John Siddall’s first essay as editor of the American Magazine was an appeal for women’s suffrage. He may have a had a personal reason for doing so–a Minnie Siddall from Ohio was an at-large member of the Ohio delegation to the Democratic National convention in 1924. Presumably she was a suffragette nine years before that—would she have had some influence on John’s stance on the question? It’s a rare surname. Give the relative closeness of Toledo, where Minnie hailed from, and Oberlin, where John was born, there would almost have to be some degree of kinship there.
But John would not have needed a suffragette relation to influence his take on the matter. He’d been affiliated with progressive causes for years.
John McAlpin Siddall was hired in 1903 by the muckraking journalist Ida Tarbell as a researcher for her expose on Standard Oil. He was working in Cleveland as an associate editor of The Chataquan magazine at the time, the publication that Tarbell helped to create and had written for 20 years earlier. He remained a prot?g? of hers for the rest of his life, following Tarbell first to McClure’s magazine, then to the American Magazine. With her help he became editor of that magazine in 1915 and remained in that position until 1923, when I suspect he learned of the cancer that would kill him. He died that year.
Ida Tarbell said this about John Siddall in her autobiography, All In The Day’s Work.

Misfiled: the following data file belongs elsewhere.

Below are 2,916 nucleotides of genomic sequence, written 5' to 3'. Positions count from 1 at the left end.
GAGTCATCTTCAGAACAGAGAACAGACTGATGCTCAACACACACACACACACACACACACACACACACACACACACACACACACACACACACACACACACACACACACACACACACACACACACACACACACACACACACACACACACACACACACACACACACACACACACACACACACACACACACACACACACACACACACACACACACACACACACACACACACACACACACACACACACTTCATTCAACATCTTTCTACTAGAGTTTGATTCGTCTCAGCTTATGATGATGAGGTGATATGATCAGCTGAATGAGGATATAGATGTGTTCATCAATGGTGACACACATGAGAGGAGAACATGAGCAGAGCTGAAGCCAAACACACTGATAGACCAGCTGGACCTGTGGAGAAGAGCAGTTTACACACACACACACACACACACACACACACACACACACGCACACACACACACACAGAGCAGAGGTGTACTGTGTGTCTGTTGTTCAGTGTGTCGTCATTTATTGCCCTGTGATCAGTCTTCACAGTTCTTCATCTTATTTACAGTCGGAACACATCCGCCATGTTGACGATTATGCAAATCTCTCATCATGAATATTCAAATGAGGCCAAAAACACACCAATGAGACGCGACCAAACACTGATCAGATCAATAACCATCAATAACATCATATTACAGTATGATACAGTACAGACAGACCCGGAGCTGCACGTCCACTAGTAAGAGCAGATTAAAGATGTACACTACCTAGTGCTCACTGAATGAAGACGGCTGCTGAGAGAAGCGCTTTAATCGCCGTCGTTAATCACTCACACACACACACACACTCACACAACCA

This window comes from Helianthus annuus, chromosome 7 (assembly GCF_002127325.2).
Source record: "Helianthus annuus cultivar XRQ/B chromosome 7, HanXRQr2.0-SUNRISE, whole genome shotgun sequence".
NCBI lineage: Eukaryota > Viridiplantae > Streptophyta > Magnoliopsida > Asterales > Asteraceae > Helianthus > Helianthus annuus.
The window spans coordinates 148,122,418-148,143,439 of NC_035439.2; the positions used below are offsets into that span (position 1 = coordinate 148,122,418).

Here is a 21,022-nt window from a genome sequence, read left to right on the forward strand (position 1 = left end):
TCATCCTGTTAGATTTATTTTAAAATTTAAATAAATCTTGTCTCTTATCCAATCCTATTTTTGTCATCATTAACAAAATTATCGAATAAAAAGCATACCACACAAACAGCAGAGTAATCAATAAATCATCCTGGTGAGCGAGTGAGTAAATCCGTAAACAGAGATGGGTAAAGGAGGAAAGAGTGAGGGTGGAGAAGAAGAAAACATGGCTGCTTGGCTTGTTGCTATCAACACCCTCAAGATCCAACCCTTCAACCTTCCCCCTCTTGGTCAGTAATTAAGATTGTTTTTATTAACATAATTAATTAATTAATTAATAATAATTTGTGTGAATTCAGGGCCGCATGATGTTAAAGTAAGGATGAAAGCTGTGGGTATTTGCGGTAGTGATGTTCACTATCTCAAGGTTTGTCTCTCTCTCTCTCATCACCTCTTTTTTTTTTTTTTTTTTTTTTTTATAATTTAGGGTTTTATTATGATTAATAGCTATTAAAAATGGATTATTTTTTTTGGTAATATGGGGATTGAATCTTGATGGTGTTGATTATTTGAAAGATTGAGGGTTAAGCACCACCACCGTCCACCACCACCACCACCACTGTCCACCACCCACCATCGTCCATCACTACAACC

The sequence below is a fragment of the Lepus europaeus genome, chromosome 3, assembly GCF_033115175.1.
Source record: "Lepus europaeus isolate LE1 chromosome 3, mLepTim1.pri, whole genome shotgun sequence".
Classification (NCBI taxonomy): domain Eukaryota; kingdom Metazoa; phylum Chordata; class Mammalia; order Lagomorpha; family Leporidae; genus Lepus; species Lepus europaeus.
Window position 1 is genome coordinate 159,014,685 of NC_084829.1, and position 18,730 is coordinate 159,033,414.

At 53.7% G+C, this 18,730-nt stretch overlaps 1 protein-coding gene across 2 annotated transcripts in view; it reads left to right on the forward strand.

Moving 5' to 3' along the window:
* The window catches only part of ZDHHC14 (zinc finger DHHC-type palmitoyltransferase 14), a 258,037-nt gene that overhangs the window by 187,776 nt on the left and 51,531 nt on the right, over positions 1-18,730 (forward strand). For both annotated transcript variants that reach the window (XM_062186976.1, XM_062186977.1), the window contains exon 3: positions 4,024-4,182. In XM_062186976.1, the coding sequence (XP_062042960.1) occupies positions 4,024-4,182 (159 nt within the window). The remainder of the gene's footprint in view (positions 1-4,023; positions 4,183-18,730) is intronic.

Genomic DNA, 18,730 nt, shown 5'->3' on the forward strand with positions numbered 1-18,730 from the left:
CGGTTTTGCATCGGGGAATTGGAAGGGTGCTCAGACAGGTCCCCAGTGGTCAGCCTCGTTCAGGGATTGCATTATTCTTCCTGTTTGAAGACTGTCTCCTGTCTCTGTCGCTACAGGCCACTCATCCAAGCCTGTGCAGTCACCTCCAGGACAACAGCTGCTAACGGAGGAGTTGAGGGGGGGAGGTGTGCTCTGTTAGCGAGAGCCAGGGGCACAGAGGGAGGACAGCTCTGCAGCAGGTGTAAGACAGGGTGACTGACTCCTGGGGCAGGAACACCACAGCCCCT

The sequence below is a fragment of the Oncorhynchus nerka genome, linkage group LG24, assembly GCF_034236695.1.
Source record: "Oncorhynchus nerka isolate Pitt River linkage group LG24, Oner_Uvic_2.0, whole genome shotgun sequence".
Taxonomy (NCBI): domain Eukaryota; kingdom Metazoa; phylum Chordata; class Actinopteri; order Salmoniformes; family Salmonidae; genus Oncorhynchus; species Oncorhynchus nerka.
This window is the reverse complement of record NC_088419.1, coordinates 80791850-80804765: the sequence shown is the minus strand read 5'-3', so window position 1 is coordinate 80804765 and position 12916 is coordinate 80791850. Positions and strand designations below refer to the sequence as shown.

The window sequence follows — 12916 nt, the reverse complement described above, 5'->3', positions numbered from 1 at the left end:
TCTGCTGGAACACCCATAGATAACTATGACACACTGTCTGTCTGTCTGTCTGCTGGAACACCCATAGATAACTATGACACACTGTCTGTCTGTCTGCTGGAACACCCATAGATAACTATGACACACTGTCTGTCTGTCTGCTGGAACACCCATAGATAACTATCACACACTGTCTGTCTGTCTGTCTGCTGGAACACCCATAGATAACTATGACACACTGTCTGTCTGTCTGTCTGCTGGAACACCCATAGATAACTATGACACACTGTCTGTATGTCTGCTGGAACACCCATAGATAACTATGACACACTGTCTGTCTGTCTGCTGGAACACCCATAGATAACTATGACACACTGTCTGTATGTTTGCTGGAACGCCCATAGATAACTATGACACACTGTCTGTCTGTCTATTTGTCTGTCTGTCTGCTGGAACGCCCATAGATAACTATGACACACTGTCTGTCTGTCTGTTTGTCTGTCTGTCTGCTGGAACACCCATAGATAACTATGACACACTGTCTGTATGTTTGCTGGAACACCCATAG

“I have never known any one in or out of the profession with his omnivorous curiosity about human beings and their ways. He had enormous admiration for achievement of any sort, the thing done whatever its nature or trend. His interest in humankind was not diluted by any desire to save the world. It included all men. He had a shrewd conviction that putting things down as they are did more to save the world than any crusade. His instincts were entirely healthy and decent. The magazine was bound to be what we call wholesome. Very quickly he put his impress on the new journal, made it a fine commercial success.”
What intrigues me is that Siddall has the air of the lead character in a historical novel, a man who rubs shoulders with the famous but leaves no mark on history of his own. Due to his association with Tarbell, he would have been an intimate of the most famous turn of the century muckrakers, as they were dubbed by Theodore Roosevelt, and his 8 years at American Magazine would have put him in touch with almost an entire generation of American writers. His photo was taken by one of the most famous photographers of his day, Arnold Genthe, and an entire stanza of a poem was devoted to him by John Reed, a notorious radical poet and journalist, a personal friend of Lenin’s, and subject of the 1981 Warren Beatty film Reds.
Comes SIDDALL with a cynic lip up-curled,–
SIDDALL, our dormer window on the World!
Kind-eyed behind his glasses, best of friends,
With the World’s foibles at his finger-ends.
Roars out a jest, and praises with a damn,
And pricks our bubbles with an epigram;
SIDDALL, as sensible as he is keen,–
The high-brow low-brow of the Magazine;
“The SPORTING EDITOR has joined the bunch”
Cries he “Here’s NORRIS, and it’s time for lunch.”
Yes, I know a little bit more about John Siddall today than I did yesterday. But that’s almost everything that is known about him, and none of it is collected into one place. I seem to have become his biographer by default.